THERE CAN be no doubt whatsoever but that the tourist trade is heading disastrously towards another bad year. Guest houses along the main tourist routes, i.e., Shannon/Limerick, Limerick/Killarney, Tralee/Killarney have hanging outside their doors the tell-tale signs which read VACANCIES.
How is it then that instead of a natural and predictable increase in the number of visitors to this country there would seem to be a sharp decline? There are a number of obvious reasons. There is the trouble in the North and there is an increase in the price of drink, accommodation, etc., but I feel that one of the chief reasons is the unparalleled neglect down the years of the Irish who come here from Britain.
They are sometimes called English Yanks, and in Britain itself they are called Paddies; but whatever they are called one thing is certain and that is that they are now holidaying in English seaside resorts instead of coming home. They were the best spenders of all because they drank heavily and hired cars. They ate well and they spread their money around freely.
NORMALLY AT this time of the year there would be a preponderance of English fivers entering Irish tills but not so now. Ask any publican in Athea, Listowel, Newcastle, Abbeyfeale, Glin if this is so and he’ll answer you truthfully. He will tell you that the Paddy is not coming home any more for his summer holidays. He will also tell you that the Paddy was the best tourist of all.
I’ll concede that the hotels do better out of the Yanks and out of Scots and English but there are 10 times as many pubs as there are hotels. Ask the shopkeepers and the owners of the smaller supermarkets and they will tell you that the English banknote is now the exception rather than the rule. The Paddy is taking his family to Bournemouth, Blackpool and Brighton. If he’s single he goes further afield but married or single he is not coming home and this country cannot afford to be without his summer munificence.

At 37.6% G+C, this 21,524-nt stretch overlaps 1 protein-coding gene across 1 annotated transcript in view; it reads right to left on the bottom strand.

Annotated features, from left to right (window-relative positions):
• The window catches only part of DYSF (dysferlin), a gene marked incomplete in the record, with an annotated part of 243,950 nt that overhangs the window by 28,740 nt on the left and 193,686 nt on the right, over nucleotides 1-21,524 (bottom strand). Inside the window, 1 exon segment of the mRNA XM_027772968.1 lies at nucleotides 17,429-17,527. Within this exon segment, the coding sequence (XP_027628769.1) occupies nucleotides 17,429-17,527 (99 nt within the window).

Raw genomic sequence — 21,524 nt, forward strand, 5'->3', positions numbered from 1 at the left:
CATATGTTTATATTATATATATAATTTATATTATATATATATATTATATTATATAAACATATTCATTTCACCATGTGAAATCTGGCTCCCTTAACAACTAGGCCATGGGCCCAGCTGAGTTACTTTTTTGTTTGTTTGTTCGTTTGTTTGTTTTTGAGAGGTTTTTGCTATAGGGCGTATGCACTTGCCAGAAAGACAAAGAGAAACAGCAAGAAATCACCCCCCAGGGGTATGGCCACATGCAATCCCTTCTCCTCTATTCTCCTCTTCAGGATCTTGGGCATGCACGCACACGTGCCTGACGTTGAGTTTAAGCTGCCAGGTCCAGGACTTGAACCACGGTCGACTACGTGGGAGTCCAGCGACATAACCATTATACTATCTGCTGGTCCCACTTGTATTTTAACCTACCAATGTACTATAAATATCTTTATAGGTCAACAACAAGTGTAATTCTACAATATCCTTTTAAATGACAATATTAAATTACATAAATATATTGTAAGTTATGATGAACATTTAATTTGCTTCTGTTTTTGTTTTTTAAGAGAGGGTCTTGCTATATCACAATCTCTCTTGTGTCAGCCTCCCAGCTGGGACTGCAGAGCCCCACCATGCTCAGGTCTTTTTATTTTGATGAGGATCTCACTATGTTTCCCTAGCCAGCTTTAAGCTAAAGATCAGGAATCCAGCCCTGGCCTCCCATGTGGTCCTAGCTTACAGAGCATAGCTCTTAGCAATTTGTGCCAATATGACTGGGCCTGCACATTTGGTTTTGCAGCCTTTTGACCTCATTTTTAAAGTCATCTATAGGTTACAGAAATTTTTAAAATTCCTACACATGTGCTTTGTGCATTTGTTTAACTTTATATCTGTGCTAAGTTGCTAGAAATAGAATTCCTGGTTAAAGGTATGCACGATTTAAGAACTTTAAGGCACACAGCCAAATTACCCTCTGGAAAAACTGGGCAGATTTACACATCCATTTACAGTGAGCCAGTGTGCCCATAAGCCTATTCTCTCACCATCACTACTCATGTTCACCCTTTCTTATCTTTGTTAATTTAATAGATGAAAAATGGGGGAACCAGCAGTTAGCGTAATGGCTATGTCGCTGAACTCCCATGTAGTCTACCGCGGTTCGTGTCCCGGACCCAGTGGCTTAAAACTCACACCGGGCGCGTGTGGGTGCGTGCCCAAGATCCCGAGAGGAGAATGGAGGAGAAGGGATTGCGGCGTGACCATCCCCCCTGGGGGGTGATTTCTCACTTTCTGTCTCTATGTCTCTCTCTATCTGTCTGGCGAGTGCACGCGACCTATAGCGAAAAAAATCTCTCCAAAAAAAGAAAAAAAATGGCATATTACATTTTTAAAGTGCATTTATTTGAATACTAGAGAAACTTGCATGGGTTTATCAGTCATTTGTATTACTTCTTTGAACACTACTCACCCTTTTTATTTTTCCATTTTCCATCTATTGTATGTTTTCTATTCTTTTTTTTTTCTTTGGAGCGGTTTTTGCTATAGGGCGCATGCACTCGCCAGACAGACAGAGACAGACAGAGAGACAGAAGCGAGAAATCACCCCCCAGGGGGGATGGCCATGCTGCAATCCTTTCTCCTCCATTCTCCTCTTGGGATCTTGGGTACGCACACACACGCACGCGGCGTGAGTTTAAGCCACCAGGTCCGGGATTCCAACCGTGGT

The chief reason why he has stopped coming is that he has been taken for granted by a whole generation now. Bord Failte is inclined to cosset and pamper the American, the Canadian and the native English. They have never aimed at the best customer this country has ever had. They must be coaxed too. They must be singled out specifically and they must be made feel that they are badly wanted and more welcome than all the other nationalities put together.
It may be too late already because once these liberal spenders get a taste of the cheaper and more sophisticated amenities of English coastal resorts they are not likely to be drawn away from them. It’s high time we woke from our slumbers and let the Paddy know that we want him home, that we will go out of our way to facilitate his return.
IT WAS that bilingual and inimitable lightning rod Seamus O Cinneide who first introduced me to The Grange Poet, John Bourke. John was ill for some time but he is now well on the road to recovery. He has written over 2,000 poems in his time and he keeps turning them out. His latest effort is called “Our Limerick Hurlers”. I haven’t the space to publish the full tale, but here goes with a few snippets.
With pride and joy we now recall those glories of the past.
When our hurlers were immortal our flag was at full mast.